N. Carolina suffers flooding, outages
KILL DEVIL HILLS, North Carolina: Hurricane Arthur has weakened to Category 1 storm in the Atlantic after bringing flooding and power outages to North Carolina’s Outer Banks overnight.
The US National Hurricane Center says Arthur’s maximum sustained winds have decreased to 90 mph (144 kph) with additional weakening expected.
The first named storm of the Atlantic hurricane season has upended plans along the East Coast for America’s Independence Day. Meanwhile, a new tropical storm warning was issued for Nova Scotia in Canada, where Arthur is expected to head as it moves northeast.
Arthur prompted a hurricane warning from the southern North Carolina coast to the Virginia border. Tropical storm warnings were in effect for coastal areas as far north as Cape Cod, Massachusetts. A tropical storm watch was in effect for Nova Scotia in Canada.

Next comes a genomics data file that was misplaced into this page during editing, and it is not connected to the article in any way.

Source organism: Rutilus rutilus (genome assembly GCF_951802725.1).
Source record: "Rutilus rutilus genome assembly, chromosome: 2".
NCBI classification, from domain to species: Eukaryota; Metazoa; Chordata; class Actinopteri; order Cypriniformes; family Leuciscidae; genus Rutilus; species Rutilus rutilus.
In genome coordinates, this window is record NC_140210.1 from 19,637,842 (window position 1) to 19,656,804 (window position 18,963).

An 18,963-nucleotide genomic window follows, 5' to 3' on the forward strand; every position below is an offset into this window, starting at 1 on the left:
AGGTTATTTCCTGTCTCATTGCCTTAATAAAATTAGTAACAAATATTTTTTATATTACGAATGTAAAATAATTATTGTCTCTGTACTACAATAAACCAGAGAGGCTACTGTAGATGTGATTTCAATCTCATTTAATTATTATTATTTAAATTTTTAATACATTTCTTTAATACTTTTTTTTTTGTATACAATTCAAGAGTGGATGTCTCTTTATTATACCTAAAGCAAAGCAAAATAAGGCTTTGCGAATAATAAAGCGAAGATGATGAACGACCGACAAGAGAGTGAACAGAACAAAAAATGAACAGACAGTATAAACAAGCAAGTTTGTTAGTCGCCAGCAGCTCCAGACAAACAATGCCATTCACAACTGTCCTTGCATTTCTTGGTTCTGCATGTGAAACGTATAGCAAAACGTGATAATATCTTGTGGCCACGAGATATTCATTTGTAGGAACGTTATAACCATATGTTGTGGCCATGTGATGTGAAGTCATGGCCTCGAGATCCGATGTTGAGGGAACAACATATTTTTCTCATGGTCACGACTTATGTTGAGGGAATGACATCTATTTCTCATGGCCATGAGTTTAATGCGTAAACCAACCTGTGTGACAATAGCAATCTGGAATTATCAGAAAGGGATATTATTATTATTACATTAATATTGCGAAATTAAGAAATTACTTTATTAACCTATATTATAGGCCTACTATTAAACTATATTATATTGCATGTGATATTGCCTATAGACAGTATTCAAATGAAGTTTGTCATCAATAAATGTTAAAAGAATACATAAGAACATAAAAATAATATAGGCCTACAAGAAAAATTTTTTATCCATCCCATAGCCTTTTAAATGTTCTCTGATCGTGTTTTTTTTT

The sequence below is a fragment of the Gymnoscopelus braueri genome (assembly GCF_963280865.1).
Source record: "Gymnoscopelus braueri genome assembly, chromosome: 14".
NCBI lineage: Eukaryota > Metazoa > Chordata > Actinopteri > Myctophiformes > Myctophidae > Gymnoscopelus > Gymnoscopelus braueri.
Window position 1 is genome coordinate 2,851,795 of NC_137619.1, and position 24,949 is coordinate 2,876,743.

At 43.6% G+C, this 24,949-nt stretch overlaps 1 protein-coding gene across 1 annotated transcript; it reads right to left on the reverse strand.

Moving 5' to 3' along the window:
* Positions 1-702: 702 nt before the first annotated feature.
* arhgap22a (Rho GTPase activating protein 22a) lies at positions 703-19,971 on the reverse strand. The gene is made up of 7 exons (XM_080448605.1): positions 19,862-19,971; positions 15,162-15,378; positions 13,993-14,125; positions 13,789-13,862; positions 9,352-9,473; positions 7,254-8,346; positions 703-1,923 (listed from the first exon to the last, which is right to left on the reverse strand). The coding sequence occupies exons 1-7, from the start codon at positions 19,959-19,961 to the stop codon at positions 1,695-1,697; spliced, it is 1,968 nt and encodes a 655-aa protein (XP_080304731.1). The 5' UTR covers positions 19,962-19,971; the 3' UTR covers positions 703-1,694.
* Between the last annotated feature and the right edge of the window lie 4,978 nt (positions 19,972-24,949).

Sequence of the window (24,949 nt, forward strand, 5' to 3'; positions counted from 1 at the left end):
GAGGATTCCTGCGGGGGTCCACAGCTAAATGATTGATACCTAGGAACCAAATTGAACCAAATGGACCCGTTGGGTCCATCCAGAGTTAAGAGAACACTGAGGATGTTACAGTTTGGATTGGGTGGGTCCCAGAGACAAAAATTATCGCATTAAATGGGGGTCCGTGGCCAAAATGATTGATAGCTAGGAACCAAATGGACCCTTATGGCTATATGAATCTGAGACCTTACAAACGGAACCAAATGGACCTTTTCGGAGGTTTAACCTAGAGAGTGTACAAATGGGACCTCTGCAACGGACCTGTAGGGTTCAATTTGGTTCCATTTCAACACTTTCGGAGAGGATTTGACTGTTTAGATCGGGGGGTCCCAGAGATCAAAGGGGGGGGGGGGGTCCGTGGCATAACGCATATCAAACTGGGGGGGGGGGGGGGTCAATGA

Arthur forced thousands of vacationers in North Carolina to abandon their Independence Day plans, while cities farther up the US East Coast rescheduled fireworks displays threatened by the storm.
The annual Boston Pops Fourth of July concert and fireworks show, one of the signature events of America’s Fourth of July holiday, was rescheduled for Thursday because of potential heavy rain, while fireworks displays in New Jersey and Maine were postponed until later in the weekend.
Up to more than 22,000 were without power across the Carolinas early Friday, according to Duke Energy’s website.
“We’re most concerned about flooding inland and also storm surges in our sounds and our rivers further inland,” North Carolina Gov. Pat McCrory said Thursday.
Before the storm hit, North Carolina tourism officials had expected 250,000 people to travel to the Outer Banks for the holiday weekend. After passing over North Carolina early Friday, Hurricane Arthur was expected to weaken as it traveled northward and dump rain along the East Coast.